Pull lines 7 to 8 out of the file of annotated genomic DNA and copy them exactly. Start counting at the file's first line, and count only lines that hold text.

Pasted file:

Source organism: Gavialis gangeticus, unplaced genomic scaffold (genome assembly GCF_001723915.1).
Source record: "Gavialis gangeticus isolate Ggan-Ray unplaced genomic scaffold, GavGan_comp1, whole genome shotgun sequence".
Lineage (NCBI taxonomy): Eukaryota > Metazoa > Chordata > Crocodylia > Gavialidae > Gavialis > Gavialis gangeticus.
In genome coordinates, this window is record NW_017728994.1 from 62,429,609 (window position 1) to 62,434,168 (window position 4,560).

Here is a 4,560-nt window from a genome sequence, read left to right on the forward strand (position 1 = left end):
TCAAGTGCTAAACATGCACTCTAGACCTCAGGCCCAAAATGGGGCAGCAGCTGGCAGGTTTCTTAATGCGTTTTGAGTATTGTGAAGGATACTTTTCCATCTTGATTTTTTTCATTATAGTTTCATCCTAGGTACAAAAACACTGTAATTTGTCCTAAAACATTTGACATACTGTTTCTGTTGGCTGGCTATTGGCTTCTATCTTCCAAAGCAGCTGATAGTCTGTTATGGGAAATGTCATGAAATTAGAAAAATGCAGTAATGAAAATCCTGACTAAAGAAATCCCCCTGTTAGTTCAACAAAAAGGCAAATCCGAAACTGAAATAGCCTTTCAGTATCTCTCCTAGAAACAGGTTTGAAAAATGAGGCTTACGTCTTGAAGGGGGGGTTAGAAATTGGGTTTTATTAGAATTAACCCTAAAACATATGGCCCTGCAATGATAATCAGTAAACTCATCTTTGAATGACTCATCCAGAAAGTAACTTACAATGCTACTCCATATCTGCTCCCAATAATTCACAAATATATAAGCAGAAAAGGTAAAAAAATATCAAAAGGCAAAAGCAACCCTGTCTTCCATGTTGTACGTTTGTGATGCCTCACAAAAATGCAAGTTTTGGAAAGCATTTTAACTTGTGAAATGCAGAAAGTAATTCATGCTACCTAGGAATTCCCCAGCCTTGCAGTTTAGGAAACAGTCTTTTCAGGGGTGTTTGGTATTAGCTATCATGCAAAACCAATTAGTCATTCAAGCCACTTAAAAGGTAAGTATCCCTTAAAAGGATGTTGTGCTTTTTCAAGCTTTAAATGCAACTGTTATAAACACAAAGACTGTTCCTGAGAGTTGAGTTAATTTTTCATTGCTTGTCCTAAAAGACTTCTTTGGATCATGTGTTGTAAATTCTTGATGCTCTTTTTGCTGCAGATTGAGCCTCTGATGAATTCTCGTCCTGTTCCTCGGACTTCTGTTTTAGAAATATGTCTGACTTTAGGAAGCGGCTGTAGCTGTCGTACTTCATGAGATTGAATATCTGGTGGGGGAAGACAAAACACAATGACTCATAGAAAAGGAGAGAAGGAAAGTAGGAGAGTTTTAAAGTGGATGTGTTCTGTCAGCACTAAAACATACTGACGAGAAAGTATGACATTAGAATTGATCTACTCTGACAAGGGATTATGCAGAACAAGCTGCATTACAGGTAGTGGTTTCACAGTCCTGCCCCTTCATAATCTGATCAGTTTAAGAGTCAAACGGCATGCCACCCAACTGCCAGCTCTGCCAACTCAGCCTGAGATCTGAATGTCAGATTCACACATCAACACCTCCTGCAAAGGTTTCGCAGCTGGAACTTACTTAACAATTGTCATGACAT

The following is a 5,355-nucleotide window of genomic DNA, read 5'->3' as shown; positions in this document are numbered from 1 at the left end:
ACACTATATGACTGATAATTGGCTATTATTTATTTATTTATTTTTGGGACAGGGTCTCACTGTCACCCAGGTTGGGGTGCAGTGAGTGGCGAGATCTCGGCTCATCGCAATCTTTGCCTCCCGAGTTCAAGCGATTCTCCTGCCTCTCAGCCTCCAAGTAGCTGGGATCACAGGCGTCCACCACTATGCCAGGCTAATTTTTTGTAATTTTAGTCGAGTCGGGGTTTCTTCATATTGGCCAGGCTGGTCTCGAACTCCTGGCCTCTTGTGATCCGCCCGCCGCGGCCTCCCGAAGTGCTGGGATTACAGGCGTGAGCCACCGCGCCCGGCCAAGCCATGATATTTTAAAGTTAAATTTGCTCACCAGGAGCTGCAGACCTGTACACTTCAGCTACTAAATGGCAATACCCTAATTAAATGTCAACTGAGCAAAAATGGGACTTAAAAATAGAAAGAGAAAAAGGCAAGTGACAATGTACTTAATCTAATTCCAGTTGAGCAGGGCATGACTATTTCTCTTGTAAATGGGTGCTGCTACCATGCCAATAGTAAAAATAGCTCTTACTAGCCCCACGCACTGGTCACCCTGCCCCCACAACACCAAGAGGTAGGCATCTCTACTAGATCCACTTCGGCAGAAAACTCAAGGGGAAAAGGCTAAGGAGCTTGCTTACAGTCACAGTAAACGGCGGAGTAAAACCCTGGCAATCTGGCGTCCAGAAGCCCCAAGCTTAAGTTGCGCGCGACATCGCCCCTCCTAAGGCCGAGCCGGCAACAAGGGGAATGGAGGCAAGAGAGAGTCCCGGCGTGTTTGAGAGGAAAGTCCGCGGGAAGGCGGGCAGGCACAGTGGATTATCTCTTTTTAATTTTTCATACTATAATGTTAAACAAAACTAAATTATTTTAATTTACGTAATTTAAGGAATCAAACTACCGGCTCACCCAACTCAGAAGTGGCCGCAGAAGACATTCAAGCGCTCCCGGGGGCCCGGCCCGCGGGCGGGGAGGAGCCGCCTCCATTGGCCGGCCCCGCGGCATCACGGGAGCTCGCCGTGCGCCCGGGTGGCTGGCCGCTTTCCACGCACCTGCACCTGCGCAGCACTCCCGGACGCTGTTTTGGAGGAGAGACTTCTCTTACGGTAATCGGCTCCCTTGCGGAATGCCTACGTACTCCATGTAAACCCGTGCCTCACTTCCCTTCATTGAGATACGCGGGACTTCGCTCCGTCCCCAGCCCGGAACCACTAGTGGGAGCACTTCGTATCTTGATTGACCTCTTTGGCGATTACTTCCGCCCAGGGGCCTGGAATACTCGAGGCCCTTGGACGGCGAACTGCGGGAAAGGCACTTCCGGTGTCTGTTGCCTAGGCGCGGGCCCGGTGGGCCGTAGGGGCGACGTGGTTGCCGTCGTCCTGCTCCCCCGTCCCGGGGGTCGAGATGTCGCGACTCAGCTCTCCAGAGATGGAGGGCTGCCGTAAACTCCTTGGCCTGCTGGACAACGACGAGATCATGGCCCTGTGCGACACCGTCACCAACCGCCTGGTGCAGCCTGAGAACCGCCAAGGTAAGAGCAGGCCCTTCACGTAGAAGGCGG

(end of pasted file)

The following is a 5,355-nucleotide window of genomic DNA, read 5'->3' as shown; positions in this document are numbered from 1 at the left end:
ACACTATATGACTGATAATTGGCTATTATTTATTTATTTATTTTTGGGACAGGGTCTCACTGTCACCCAGGTTGGGGTGCAGTGAGTGGCGAGATCTCGGCTCATCGCAATCTTTGCCTCCCGAGTTCAAGCGATTCTCCTGCCTCTCAGCCTCCAAGTAGCTGGGATCACAGGCGTCCACCACTATGCCAGGCTAATTTTTTGTAATTTTAGTCGAGTCGGGGTTTCTTCATATTGGCCAGGCTGGTCTCGAACTCCTGGCCTCTTGTGATCCGCCCGCCGCGGCCTCCCGAAGTGCTGGGATTACAGGCGTGAGCCACCGCGCCCGGCCAAGCCATGATATTTTAAAGTTAAATTTGCTCACCAGGAGCTGCAGACCTGTACACTTCAGCTACTAAATGGCAATACCCTAATTAAATGTCAACTGAGCAAAAATGGGACTTAAAAATAGAAAGAGAAAAAGGCAAGTGACAATGTACTTAATCTAATTCCAGTTGAGCAGGGCATGACTATTTCTCTTGTAAATGGGTGCTGCTACCATGCCAATAGTAAAAATAGCTCTTACTAGCCCCACGCACTGGTCACCCTGCCCCCACAACACCAAGAGGTAGGCATCTCTACTAGATCCACTTCGGCAGAAAACTCAAGGGGAAAAGGCTAAGGAGCTTGCTTACAGTCACAGTAAACGGCGGAGTAAAACCCTGGCAATCTGGCGTCCAGAAGCCCCAAGCTTAAGTTGCGCGCGACATCGCCCCTCCTAAGGCCGAGCCGGCAACAAGGGGAATGGAGGCAAGAGAGAGTCCCGGCGTGTTTGAGAGGAAAGTCCGCGGGAAGGCGGGCAGGCACAGTGGATTATCTCTTTTTAATTTTTCATACTATAATGTTAAACAAAACTAAATTATTTTAATTTACGTAATTTAAGGAATCAAACTACCGGCTCACCCAACTCAGAAGTGGCCGCAGAAGACATTCAAGCGCTCCCGGGGGCCCGGCCCGCGGGCGGGGAGGAGCCGCCTCCATTGGCCGGCCCCGCGGCATCACGGGAGCTCGCCGTGCGCCCGGGTGGCTGGCCGCTTTCCACGCACCTGCACCTGCGCAGCACTCCCGGACGCTGTTTTGGAGGAGAGACTTCTCTTACGGTAATCGGCTCCCTTGCGGAATGCCTACGTACTCCATGTAAACCCGTGCCTCACTTCCCTTCATTGAGATACGCGGGACTTCGCTCCGTCCCCAGCCCGGAACCACTAGTGGGAGCACTTCGTATCTTGATTGACCTCTTTGGCGATTACTTCCGCCCAGGGGCCTGGAATACTCGAGGCCCTTGGACGGCGAACTGCGGGAAAGGCACTTCCGGTGTCTGTTGCCTAGGCGCGGGCCCGGTGGGCCGTAGGGGCGACGTGGTTGCCGTCGTCCTGCTCCCCCGTCCCGGGGGTCGAGATGTCGCGACTCAGCTCTCCAGAGATGGAGGGCTGCCGTAAACTCCTTGGCCTGCTGGACAACGACGAGATCATGGCCCTGTGCGACACCGTCACCAACCGCCTGGTGCAGCCTGAGAACCGCCAAGGTAAGAGCAGGCCCTTCACGTAGAAGGCGG